Anas ibn Mâlik once told her directly, “By Allah, I have never seen anyone more beautiful than you other than Mu'awiyah ibn Abi Sufyân when he is sitting on the minbar of RasûlAllâh!” Her response was one of complete self-assurance. “By Allah, I am more beautiful than a powerful flame seen by a man who is freezing on an icy night!”
Imagine how such a woman would be considered today – a woman who has the audacity to reply with such confidence, who not only acknowledges what others say about her, but emphasizes it. (And forget about a woman who leaves her husband’s home in anger and doesn’t go back until she so chooses!)
One point of note is that Âishah demonstrated that it was apparently not considered harâm for her to leave her husband’s home without his permission; after all, she spent the duration of those four months in the home of Umm Al-Mu’minîn Âishah. If she had committed a sin in doing so, wouldn’t her aunt have rebuked her and sent her back to her husband? The situation was a far cry from what we hear from many people today – that for a woman to even step foot outside of her husband’s home without his permission is wrong; that for a woman to leave her husband’s home out of anger is tantamount to minor kufr!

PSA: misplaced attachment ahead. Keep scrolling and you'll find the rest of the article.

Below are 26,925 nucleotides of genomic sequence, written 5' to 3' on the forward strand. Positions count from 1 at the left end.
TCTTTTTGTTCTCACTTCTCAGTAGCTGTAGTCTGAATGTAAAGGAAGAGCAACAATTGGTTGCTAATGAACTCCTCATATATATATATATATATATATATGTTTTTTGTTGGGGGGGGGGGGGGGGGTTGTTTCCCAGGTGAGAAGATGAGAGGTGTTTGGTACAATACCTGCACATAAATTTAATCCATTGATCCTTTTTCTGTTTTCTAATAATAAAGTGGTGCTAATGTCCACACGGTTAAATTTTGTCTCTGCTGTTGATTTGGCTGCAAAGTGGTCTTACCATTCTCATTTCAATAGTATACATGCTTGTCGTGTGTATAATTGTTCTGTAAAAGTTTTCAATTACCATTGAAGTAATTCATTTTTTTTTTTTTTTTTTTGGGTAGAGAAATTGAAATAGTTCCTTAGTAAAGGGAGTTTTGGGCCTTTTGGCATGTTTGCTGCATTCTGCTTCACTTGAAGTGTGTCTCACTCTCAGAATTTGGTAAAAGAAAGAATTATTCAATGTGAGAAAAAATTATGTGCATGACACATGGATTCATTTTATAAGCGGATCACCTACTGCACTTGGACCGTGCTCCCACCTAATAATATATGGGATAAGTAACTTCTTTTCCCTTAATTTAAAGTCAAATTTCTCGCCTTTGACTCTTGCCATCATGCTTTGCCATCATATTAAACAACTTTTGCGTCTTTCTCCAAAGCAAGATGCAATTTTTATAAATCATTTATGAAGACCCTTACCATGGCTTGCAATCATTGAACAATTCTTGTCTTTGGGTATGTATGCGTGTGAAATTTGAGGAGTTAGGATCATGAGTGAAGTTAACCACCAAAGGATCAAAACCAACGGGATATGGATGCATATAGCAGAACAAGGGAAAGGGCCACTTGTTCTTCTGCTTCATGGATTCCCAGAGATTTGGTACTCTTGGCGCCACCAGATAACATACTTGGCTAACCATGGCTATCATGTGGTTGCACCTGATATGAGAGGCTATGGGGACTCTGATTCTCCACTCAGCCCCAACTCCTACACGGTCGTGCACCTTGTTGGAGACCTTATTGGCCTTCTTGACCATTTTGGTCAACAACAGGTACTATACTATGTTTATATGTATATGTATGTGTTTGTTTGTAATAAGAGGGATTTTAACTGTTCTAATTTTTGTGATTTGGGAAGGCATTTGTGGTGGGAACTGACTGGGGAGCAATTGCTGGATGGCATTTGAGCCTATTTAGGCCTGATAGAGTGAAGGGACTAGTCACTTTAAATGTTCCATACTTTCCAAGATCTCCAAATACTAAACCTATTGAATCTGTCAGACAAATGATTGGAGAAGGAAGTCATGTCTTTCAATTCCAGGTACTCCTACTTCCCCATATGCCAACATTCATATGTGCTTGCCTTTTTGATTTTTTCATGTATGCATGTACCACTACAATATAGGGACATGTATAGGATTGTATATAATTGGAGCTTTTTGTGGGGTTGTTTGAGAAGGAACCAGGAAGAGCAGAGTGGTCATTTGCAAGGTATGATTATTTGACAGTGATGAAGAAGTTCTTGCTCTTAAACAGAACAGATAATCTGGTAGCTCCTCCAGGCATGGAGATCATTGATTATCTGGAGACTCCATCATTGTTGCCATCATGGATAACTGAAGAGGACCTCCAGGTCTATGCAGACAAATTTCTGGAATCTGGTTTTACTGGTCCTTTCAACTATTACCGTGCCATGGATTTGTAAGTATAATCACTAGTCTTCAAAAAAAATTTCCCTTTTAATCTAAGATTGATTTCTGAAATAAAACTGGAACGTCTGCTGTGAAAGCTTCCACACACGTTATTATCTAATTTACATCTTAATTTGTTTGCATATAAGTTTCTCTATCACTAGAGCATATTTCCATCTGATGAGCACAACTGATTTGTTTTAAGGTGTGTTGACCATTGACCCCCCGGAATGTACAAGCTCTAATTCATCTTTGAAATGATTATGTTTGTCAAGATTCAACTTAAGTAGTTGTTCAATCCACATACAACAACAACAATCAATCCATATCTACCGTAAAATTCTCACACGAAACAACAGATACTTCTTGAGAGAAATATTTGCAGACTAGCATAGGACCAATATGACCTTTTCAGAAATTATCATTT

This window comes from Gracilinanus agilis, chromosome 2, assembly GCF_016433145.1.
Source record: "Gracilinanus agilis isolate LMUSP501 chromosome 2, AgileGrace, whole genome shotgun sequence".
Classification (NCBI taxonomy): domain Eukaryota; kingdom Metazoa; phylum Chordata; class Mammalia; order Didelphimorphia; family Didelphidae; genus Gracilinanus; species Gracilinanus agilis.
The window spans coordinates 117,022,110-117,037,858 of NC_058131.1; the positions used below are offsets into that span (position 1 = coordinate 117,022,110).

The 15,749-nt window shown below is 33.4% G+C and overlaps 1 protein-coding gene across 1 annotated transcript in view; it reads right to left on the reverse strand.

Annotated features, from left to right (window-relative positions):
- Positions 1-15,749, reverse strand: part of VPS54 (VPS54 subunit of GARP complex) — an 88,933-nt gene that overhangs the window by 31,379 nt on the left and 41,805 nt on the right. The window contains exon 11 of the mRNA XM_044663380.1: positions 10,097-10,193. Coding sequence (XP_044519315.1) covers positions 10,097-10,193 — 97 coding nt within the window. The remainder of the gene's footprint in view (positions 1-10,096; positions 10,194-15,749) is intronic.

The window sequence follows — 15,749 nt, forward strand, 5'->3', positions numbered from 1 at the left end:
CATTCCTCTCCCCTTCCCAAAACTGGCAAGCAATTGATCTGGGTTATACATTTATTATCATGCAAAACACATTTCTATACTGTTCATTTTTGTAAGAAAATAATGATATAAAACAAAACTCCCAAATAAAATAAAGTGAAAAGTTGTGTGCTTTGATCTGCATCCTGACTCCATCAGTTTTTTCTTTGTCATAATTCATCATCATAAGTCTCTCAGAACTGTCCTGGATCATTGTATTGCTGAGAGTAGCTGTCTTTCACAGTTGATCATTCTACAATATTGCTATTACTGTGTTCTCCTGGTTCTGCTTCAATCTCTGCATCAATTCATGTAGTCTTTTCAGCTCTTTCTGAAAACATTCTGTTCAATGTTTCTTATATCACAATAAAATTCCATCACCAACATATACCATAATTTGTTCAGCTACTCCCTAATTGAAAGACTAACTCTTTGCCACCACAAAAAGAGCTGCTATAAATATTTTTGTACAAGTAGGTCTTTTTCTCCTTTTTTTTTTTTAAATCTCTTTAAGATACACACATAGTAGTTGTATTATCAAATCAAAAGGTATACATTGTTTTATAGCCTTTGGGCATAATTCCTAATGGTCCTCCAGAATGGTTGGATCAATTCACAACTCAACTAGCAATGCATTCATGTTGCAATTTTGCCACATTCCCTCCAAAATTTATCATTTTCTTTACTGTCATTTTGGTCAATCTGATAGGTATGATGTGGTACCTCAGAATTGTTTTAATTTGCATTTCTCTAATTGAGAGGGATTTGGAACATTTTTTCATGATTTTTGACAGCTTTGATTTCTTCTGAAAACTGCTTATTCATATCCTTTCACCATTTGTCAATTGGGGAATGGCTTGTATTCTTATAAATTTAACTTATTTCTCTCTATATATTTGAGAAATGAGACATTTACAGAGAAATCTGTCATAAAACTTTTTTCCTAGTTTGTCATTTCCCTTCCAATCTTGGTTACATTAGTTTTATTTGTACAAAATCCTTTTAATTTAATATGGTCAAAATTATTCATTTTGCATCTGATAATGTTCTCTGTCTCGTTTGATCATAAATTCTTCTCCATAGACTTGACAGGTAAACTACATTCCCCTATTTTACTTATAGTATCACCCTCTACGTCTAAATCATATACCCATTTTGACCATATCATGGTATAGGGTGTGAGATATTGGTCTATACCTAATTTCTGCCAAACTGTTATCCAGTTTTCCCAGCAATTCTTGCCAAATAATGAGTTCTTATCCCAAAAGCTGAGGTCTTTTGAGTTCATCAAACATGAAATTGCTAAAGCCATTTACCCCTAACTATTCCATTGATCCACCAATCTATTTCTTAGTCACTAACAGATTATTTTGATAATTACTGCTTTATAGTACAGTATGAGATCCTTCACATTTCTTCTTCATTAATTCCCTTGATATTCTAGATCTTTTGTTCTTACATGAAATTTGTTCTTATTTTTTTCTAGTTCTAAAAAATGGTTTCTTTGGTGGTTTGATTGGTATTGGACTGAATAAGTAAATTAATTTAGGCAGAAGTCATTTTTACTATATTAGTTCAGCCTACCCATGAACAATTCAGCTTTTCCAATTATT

Her second husband, Mus'ab ibn Al-Zubair, was a man who loved her deeply and began to feel jealous over the fact that her beauty was so obvious to all who saw her. One day he told her, “Either stay within your home or cover your face when you go out!”